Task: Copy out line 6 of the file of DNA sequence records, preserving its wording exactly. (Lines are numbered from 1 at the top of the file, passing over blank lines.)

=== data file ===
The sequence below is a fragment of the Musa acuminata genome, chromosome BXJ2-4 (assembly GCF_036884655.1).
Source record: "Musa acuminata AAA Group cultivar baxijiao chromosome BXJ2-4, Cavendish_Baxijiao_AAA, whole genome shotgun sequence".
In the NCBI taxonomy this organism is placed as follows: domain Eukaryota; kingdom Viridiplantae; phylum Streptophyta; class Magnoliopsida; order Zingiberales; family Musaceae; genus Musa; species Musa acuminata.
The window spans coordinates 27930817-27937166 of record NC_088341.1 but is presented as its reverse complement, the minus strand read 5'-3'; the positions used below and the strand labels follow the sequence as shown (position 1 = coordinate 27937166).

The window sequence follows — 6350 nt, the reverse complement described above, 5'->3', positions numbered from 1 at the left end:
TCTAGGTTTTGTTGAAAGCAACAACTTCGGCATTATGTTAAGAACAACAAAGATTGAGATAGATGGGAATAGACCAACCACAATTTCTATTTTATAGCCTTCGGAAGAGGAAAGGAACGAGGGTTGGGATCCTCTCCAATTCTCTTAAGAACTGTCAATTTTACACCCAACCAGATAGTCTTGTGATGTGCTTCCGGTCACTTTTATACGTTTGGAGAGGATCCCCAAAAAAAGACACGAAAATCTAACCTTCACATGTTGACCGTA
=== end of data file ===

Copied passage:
TCTAGGTTTTGTTGAAAGCAACAACTTCGGCATTATGTTAAGAACAACAAAGATTGAGATAGATGGGAATAGACCAACCACAATTTCTATTTTATAGCCTTCGGAAGAGGAAAGGAACGAGGGTTGGGATCCTCTCCAATTCTCTTAAGAACTGTCAATTTTACACCCAACCAGATAGTCTTGTGATGTGCTTCCGGTCACTTTTATACGTTTGGAGAGGATCCCCAAAAAAAGACACGAAAATCTAACCTTCACATGTTGACCGTA